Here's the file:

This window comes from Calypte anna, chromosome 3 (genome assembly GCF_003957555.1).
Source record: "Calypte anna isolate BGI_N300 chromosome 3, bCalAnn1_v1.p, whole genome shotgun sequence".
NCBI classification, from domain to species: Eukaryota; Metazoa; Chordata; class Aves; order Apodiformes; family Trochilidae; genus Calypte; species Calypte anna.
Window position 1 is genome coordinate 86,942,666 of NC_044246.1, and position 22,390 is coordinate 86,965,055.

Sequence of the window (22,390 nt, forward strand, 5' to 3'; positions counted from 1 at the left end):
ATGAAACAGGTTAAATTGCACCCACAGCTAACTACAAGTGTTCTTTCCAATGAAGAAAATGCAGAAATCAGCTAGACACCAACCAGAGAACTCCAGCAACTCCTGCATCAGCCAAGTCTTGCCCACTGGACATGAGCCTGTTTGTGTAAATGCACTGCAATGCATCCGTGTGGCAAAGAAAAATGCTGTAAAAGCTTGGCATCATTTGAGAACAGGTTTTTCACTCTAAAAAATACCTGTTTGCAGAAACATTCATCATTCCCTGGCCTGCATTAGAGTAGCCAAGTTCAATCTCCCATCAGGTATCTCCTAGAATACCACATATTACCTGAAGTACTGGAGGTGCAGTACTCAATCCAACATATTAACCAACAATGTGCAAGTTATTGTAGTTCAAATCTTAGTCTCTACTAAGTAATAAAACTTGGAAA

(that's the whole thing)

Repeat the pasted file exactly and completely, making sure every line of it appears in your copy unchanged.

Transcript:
This window comes from Calypte anna, chromosome 3 (genome assembly GCF_003957555.1).
Source record: "Calypte anna isolate BGI_N300 chromosome 3, bCalAnn1_v1.p, whole genome shotgun sequence".
NCBI classification, from domain to species: Eukaryota; Metazoa; Chordata; class Aves; order Apodiformes; family Trochilidae; genus Calypte; species Calypte anna.
Window position 1 is genome coordinate 86,942,666 of NC_044246.1, and position 22,390 is coordinate 86,965,055.

Sequence of the window (22,390 nt, forward strand, 5' to 3'; positions counted from 1 at the left end):
ATGAAACAGGTTAAATTGCACCCACAGCTAACTACAAGTGTTCTTTCCAATGAAGAAAATGCAGAAATCAGCTAGACACCAACCAGAGAACTCCAGCAACTCCTGCATCAGCCAAGTCTTGCCCACTGGACATGAGCCTGTTTGTGTAAATGCACTGCAATGCATCCGTGTGGCAAAGAAAAATGCTGTAAAAGCTTGGCATCATTTGAGAACAGGTTTTTCACTCTAAAAAATACCTGTTTGCAGAAACATTCATCATTCCCTGGCCTGCATTAGAGTAGCCAAGTTCAATCTCCCATCAGGTATCTCCTAGAATACCACATATTACCTGAAGTACTGGAGGTGCAGTACTCAATCCAACATATTAACCAACAATGTGCAAGTTATTGTAGTTCAAATCTTAGTCTCTACTAAGTAATAAAACTTGGAAA